“Some experts tout brokerage accounts as a more efficient retirement vehicle than annuities? Paul Hubbard III
If you have a fixed annuity or are considering purchasing one, you probably know that these instruments have significant advantages for the safe money portion of your portfolio. However, many financial advisors steer their clients away from investigating fixed indexed annuities and insist that having a brokerage account is the better choice.
But, is it necessary to choose one over the other? The truth is that although brokerage accounts and annuities may finance identical objectives, that doesn’t mean these products are mutually exclusive. Many retirees and pre-retirees can and do strategically include both.
Annuities and brokerage accounts can benefit those who:
- Seek steady portfolio growth.
- Want to create an income stream
- Are looking to maximize Social Security
- Need tax-advantaged income.
Annuities, however, have some additional benefits that brokerage accounts typically cannot provide.
Guaranteed income for life. Subject to the issuing company’s claims-paying ability, annuities are the only financial tools that create lifetime revenue while protecting against market volatility.
Protection of principal. A fixed annuity contract ensures that your initial investment is guaranteed. That’s not true for a brokerage account.
Death benefit. Fixed annuities are more flexible and customizable than you might imagine.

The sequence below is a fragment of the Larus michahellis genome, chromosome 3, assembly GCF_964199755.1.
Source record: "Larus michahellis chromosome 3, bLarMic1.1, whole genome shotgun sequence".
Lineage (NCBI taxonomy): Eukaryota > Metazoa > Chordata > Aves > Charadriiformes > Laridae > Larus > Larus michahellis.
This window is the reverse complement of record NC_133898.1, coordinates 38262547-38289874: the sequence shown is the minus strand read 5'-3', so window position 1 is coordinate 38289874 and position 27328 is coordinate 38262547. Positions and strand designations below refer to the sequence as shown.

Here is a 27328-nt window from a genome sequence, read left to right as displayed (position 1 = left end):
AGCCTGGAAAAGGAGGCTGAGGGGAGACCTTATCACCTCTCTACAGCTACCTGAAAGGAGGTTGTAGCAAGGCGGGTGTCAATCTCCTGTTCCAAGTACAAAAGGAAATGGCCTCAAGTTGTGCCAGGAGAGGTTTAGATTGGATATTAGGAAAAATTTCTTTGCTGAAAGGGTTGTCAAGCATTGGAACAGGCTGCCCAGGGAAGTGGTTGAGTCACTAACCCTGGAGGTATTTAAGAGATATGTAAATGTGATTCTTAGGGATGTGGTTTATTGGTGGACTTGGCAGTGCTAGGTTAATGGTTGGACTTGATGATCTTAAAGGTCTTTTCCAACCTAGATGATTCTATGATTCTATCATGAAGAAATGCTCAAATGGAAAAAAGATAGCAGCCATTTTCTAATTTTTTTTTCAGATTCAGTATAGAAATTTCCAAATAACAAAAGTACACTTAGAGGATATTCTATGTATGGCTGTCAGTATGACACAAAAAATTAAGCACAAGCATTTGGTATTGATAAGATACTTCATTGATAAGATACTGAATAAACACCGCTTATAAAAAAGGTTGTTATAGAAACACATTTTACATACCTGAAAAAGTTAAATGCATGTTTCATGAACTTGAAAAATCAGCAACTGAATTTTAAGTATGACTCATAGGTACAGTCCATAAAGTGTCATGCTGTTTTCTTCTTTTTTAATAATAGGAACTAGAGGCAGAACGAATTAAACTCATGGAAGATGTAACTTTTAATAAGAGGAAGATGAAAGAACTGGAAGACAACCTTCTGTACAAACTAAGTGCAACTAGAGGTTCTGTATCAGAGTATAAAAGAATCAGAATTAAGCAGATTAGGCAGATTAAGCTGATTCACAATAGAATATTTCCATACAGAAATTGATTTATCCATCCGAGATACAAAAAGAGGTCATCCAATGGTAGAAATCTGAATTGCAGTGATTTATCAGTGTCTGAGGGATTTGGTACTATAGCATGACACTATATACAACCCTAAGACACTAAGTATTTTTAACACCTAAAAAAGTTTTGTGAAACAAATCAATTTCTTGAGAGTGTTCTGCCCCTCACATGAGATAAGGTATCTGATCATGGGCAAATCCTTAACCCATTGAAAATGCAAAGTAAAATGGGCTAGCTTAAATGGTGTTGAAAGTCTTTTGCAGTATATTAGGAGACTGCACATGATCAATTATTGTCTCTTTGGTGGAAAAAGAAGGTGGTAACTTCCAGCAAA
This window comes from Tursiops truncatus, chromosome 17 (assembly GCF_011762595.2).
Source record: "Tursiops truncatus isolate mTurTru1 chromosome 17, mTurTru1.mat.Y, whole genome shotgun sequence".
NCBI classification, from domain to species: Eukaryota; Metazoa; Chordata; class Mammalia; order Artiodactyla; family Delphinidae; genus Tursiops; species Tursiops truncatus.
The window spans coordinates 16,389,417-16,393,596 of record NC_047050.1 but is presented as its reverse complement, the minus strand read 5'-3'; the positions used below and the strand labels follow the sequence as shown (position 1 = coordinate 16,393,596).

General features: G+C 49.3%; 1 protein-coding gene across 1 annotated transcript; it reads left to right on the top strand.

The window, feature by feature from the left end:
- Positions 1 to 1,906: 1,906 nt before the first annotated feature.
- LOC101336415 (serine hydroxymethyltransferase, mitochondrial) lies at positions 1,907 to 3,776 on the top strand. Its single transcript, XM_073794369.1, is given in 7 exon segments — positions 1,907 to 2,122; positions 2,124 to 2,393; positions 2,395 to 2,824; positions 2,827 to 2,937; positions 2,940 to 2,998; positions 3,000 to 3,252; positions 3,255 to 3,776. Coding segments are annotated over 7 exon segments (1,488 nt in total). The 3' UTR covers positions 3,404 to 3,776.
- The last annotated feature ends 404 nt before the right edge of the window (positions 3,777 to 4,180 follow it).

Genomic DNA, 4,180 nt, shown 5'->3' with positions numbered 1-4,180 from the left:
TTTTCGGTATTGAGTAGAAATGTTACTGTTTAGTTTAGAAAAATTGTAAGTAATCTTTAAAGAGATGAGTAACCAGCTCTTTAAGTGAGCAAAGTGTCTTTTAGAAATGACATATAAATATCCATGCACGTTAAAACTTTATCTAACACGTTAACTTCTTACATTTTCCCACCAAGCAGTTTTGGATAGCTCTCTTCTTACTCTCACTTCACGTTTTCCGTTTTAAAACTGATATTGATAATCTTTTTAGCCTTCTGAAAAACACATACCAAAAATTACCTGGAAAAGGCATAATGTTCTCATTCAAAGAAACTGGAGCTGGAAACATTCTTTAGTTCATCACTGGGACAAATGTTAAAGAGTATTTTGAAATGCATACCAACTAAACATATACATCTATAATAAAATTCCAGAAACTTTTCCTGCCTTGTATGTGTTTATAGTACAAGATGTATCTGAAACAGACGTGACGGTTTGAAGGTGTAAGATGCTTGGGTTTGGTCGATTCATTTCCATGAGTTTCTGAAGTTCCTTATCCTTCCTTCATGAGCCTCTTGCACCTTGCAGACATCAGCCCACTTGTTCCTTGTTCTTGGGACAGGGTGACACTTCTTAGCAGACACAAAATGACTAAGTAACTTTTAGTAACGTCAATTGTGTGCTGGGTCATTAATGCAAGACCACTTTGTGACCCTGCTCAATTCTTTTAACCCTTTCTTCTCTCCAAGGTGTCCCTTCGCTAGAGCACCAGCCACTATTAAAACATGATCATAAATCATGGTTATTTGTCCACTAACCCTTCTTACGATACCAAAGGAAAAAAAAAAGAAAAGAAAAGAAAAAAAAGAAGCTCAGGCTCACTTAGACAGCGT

Many companies offer optional death benefit features in the form of “riders.” The most common of these are basic death benefits and enhanced death benefits. Those wanting to leave a legacy to their heirs usually choose enhanced benefits added via riders. Such riders often offer what are known as “step-ups,” which is when the issuer steps up the annuity’s value on the anniversary of when you started it. There are numerous forms of enhanced death benefits. The two you’ll see most often are Highest Balance and Guaranteed Minimum Death Benefit, or GMDB. Ask your annuity expert to explain the different options in more detail before deciding. Remember that once you’ve started an annuity’s payouts (annuitization), there is no death benefit. However, there are ways to make sure that any unused funds in your annuity pass to a spouse or other loved one when you die.
Tax-deferred growth. The money you put into a fixed annuity receives favorable treatment in the form of tax-deferred growth.
Income from an annuity is tax-advantaged. Those who invest in stocks pay taxes on capital gains and dividends unless the money isn’t in a retirement account. These tax liabilities reduce your net return.
Provisions to offset the costs of long-term care. Certain annuities may help offset long-term care expenses not covered by Medicare. This benefit can be particularly appealing to those who cannot qualify for traditional long-term care insurance or cannot afford the high premiums.
Bottom line: If you are interested in growth and income but hesitant to put your money at risk, you might consider adding an annuity to your retirement plan, even if you currently have a brokerage account. Including both may give you more benefits and greater peace of mind as you seek to minimize the impact of inflation and longevity on your wealth. Always seek the advice of an experienced financial professional who understands the best strategies for ensuring your money doesn’t run out when you stop working.